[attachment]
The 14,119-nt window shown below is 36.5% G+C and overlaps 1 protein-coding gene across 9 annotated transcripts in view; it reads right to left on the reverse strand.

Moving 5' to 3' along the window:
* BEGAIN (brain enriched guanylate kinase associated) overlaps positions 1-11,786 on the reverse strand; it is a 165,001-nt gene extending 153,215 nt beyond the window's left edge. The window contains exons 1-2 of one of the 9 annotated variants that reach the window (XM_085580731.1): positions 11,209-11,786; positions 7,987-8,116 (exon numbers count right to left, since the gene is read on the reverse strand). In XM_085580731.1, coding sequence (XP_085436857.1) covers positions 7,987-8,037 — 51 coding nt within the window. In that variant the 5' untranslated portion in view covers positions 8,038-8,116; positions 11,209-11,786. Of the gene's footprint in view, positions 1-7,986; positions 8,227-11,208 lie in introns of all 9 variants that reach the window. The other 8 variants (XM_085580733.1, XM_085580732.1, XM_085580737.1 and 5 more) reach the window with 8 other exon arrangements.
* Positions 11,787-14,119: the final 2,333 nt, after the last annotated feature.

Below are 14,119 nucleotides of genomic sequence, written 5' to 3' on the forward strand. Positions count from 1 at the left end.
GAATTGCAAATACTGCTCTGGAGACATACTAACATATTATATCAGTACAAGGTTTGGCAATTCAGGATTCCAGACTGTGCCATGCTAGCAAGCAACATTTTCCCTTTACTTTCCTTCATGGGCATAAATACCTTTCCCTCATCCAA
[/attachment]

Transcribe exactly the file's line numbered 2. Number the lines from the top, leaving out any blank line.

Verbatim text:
Moving 5' to 3' along the window: